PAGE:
Mail server

Security of Hillary Clinton’s private email server comes under scrutiny

The private email server used by Hillary Rodham Clinton certainly lacked the level of security employed by the government and could have been hacked fairly easily by determined foreign intelligence services, national security and cybersecurity experts said.

Following last week’s revelation that Clinton used a private email account as secretary of state, critics questioned whether the move left sensitive government communications vulnerable to hackers. At a press conference on Tuesday, Clinton said the server was installed for her husband, former President Bill Clinton, at their home in Chappaqua, NY, which she said was guarded by the Secret Service.

“I think . . . server usage . . . proved to be effective and secure,” she said.

But such assurances did not convince the technical experts.

“The layers of security that would have to be used to make a private exchange server as secure as something that is secured by the federal government would be quite significant,” said Timothy Ryan, a former FBI supervisory special agent who now manages cyber investigations. for Kroll. “It’s not that it can’t be done. I just find it unlikely.

In a question-and-answer sheet released Tuesday, Clinton’s office said “robust safeguards” had been put in place and “upgrades and techniques employed over time as they became available, including consultation and employment of third party experts”.

The bureau said “there is no evidence there was ever a breach” of the server.

Some experts said it was impossible to know for sure if that was the case. Clinton, according to at least a judicial accountused a standard commercial server running on Microsoft software which, like all widely available software, has vulnerabilities.

“If all she had was standard technology . . . it would just be a speed bump for a sophisticated adversary to gain access to everything there,” said Richard C. Schaeffer Jr., former director of information assurance at the National Security Agency.

Federal mail systems are hardly impervious to hackers. In November, the State Department shut down its unclassified email system after finding evidence that hackers had broken into it. target of cyberattacks” and officials “have had to fend off increasingly sophisticated email intrusions and phishing attempts.”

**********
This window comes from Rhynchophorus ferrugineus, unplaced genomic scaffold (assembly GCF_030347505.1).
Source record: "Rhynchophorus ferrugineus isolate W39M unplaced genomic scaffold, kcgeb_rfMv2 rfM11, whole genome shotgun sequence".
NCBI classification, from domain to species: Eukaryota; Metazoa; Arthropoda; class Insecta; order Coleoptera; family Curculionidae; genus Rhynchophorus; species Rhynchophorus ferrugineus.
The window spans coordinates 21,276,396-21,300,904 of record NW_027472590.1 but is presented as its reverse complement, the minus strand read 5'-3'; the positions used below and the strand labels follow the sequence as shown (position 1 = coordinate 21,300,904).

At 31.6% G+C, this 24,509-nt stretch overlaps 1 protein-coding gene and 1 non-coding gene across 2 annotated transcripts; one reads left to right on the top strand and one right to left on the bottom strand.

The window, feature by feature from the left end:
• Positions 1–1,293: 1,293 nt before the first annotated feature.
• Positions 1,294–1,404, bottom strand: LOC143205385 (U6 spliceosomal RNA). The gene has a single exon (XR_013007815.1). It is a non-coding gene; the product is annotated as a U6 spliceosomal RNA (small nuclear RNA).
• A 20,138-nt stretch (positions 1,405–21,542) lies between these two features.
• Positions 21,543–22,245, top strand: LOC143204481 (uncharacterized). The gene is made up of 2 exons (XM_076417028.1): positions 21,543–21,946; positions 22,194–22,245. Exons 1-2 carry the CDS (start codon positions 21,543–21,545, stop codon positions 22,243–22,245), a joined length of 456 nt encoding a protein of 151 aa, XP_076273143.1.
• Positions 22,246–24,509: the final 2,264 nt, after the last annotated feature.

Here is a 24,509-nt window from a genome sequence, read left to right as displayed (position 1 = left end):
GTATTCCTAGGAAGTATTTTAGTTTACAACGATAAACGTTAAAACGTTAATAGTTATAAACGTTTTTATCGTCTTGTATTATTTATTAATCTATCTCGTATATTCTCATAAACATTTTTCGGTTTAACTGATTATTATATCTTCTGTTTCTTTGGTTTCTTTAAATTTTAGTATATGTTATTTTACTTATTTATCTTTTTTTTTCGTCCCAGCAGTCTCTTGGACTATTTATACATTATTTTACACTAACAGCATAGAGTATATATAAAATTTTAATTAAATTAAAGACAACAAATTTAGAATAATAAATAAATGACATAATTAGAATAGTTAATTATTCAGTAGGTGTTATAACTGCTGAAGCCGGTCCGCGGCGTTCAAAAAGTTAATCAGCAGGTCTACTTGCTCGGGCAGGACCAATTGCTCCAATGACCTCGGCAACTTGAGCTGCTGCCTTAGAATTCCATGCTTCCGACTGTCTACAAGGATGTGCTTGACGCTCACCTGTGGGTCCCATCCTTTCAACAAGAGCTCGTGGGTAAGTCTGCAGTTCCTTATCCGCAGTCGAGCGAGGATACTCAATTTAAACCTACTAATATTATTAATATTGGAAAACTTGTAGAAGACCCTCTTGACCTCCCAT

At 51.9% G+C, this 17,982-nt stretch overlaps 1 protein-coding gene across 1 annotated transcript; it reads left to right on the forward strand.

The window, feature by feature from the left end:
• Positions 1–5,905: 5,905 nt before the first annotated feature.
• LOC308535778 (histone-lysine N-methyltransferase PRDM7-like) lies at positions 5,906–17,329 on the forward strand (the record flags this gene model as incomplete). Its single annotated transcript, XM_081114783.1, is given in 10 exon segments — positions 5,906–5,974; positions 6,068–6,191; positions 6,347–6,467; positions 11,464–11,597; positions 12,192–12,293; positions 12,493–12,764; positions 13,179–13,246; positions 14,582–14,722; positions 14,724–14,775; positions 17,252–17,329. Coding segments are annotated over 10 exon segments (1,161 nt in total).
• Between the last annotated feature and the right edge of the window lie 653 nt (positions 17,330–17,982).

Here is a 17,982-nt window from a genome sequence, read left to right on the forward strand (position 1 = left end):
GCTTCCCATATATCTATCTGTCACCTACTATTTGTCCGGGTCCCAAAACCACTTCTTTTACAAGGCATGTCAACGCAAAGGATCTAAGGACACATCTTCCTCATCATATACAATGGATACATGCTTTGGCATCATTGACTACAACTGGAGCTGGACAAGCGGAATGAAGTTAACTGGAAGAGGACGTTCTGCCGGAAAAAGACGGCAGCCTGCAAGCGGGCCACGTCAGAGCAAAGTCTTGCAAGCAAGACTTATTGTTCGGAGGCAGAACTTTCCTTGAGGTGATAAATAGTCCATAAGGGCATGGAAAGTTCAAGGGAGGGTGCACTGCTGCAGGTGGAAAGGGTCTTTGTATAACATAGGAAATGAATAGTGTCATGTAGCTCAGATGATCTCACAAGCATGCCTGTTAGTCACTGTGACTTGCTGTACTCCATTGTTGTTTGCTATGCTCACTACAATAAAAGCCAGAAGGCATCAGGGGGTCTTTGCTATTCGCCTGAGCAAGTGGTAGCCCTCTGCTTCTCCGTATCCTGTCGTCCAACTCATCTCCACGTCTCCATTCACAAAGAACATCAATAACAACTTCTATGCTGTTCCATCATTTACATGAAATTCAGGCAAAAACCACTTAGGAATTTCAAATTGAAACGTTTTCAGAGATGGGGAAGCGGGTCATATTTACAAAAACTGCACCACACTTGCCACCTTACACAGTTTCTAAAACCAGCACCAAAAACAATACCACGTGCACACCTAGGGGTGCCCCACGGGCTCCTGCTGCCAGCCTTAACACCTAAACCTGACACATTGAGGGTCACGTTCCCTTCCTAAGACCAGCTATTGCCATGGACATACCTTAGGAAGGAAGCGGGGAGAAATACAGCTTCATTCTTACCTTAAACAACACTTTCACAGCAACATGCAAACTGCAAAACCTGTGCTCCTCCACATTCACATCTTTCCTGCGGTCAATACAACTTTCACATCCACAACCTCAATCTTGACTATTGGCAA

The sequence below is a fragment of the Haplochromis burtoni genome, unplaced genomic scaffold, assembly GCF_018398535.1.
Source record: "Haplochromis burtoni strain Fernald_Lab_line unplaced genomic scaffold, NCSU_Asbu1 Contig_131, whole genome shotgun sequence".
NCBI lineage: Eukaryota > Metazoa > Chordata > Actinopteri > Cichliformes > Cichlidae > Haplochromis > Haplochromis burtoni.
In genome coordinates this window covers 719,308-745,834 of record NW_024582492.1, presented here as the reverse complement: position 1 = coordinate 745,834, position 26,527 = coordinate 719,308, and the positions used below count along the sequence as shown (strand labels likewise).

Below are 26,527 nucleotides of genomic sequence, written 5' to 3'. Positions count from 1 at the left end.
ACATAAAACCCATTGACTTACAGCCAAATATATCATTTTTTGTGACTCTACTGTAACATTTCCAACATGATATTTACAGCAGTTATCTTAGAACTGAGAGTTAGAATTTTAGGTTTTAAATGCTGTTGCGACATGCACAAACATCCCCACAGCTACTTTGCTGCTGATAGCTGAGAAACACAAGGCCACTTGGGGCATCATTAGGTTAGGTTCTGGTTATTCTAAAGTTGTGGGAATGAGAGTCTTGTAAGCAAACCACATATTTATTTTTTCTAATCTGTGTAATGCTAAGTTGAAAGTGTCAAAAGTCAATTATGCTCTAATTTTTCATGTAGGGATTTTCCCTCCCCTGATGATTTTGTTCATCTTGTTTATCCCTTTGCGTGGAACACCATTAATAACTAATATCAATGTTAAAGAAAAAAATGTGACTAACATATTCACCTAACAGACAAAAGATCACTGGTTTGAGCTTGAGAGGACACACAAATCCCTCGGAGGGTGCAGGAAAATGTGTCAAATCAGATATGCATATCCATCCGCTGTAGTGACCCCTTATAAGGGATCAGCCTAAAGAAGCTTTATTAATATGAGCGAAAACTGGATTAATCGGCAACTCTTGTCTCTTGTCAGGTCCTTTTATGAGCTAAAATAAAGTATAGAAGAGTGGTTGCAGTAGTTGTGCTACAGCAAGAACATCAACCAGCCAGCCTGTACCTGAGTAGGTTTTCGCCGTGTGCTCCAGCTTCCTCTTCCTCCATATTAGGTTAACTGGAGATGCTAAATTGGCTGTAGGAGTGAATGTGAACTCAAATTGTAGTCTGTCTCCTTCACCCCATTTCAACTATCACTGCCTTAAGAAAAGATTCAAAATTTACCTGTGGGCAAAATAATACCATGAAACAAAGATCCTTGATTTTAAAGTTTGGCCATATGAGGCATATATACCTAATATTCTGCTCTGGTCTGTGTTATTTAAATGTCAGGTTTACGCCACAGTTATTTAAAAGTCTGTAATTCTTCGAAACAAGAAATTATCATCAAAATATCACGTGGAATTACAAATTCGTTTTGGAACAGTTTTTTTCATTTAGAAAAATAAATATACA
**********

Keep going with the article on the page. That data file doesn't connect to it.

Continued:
Some experts have said that the claim that government mail servers are more secure is a mistake. And a former NSA official said a private mail server could have provided Clinton with at least one benefit: obscurity.

“By having a [private] email system, you basically filter out 90% of the attackers,” said the former NSA official, who spoke on condition of anonymity because his current employer has not cleared him to speak officially. The State Department’s system, by contrast, he said, “is a big, big, big bull’s-eye to aim for.”

Even so, Clinton’s email account would not have remained completely off the radar of would-be hackers. She was communicating with other ministry officials, who would be targets.

“On a [target] on a scale of 1 to 10, she’s a 10,” said Schaeffer, who is now in the cybersecurity industry. “When you think about treaties, trade talks, anything the secretary of state would be involved in, she would be an incredibly lucrative target — maybe even more so than the president.”

Since Clinton exchanged emails with other senior officials, as well as President Obama, foreign spy services could also have attempted to spoof her account and send malicious software to the recipients in an attempt to to compromise their accounts, said Christopher Soghoian, senior technologist at the American Civil Liberties Union.

Clinton said Tuesday that she did not email classified material with her personal account.

PJ Crowley, a former State Department spokesman who worked with Clinton, said confidential discussions with her took place largely in person and over the phone rather than via email. When he emailed her, he said, “For the most part, I gave her her perspective on things that were in the public domain.”

Yet even unclassified emails would be attractive to a spy service – the NSA tapped German Chancellor Angela Merkel’s personal cell phone – because of the information it could glean about Clinton, her activities and those of his associates. Often, disparate pieces of unclassified data, when put together, can provide useful information, intelligence analysts say.

Some experts say it takes great discipline on the part of a public official to completely exclude sensitive information from emails. “I believe it is very likely that – even inadvertently – there is classified information in these emails,” said J. William Leonard, former director of the Information Security Oversight Office at the Archives. national.

He added that the government term for this is “spill” – when someone introduces, often inadvertently, classified information into an unclassified system.

Julie Tate contributed to this report.